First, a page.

When working in Adobe Illustrator, has your text ever seemed to behave erratically? Have you ever expected it to do one thing, only to have it do something else, seemingly at whim?
Consider the following…
Resizing the bounding box of your text will usually change the size of the text container and rewrap the text inside it…but not always.
It may scale the text instead (distorting it if you’re not holding the Shift key).
There are two types of text in Adobe Illustrator. Point Type and Area (or Paragraph) Type. Which you get depends on how you use your mouse.
You read that right.
How you use the type tool determines which version of text you get.
- If you click with the mouse and type out some text, you get Point Type.
- If you drag, you’ll get Area Type (otherwise known as Paragraph Type).
Point type is what you want if you’d like a piece of text that you can easily reshape by dragging a corner of the bounding box. Point Type is generally best for headlines, or any other single line of text, though it will respect carriage returns if you want to make multiple lines.
Quick Tip – when resizing items, holding down Shift will keep the width and height in proportion. This is not an Adobe shortcut. It works everywhere. If you don't hold down the Shift key when resizing, your text can be distorted easily.
Area Type is a little more complicated. There are Area Type tools under the main Type Tool AND you can make Area Type on the fly by dragging out a container with the Type Tool. Dragging with the Type Tool makes a container that wraps text within it. It will show an overflow symbol (red plus sign) in the bottom right when there is more text than container. When you resize the box, all the type in it reflows to fit the new boundaries. Area Type is best for paragraph blocks of text or any text that you want linked across multiple boxes.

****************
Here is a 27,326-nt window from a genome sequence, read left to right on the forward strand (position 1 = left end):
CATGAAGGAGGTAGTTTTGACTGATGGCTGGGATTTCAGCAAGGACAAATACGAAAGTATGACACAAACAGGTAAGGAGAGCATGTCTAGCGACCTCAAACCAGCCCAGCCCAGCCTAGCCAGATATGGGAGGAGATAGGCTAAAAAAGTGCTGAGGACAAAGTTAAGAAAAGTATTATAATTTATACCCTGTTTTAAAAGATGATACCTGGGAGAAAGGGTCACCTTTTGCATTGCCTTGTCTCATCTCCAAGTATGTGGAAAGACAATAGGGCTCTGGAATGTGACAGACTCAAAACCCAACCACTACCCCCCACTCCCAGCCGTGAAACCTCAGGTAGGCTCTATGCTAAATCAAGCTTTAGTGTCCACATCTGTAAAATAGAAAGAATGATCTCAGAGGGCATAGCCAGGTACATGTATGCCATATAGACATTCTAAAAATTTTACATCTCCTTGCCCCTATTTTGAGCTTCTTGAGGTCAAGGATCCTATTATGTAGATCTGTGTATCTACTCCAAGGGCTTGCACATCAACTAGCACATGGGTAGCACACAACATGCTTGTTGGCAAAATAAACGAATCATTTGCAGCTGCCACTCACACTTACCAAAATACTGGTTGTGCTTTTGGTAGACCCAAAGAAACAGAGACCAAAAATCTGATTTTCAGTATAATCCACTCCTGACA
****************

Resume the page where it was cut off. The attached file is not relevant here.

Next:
Drawing a shape and using the Area Type (or Vertical Area Type) Tool on the border will place a cursor in the shape. Any text you paste or type will be constrained inside that shape. If you draw any shape other than a normal rectangle, you will have Area Type, but not have the resize widget mentioned below.
Quick Tip: You don’t actually need the Area Type tool. The regular Type Tool will change into the Area Type tool when your cursor is over the border of a shape. It will also turn into the Type on a Path Tool when your cursor is over a path. This means you need to be careful that you don’t accidentally click on a shape or path with the Type tool.
Bounding Boxes and Ports
You might have bounding boxes turned on. IF you have your bounding boxes turned on, Point Type and Area Type look almost the same. Almost. If you see ports, you’re looking at an Area Type container. If you are an InDesign user, you’ll be used to seeing the in and out ports on text boxes. For those unfamiliar, these ports are hollow boxes just below the upper left corner and just above the lower right corner. Ports are used for creating linked text containers.
If you turn bounding boxes off (View > Show/Hide Bounding Box or Ctrl+Shift+B / Command+Shift+B) the differences are more obvious. Point Type sits on an underline with a point at the beginning of the line. Area Type will show a bounding box and ports all the time. It will also show special widgets (discussed later) when the Bounding Box is turned on.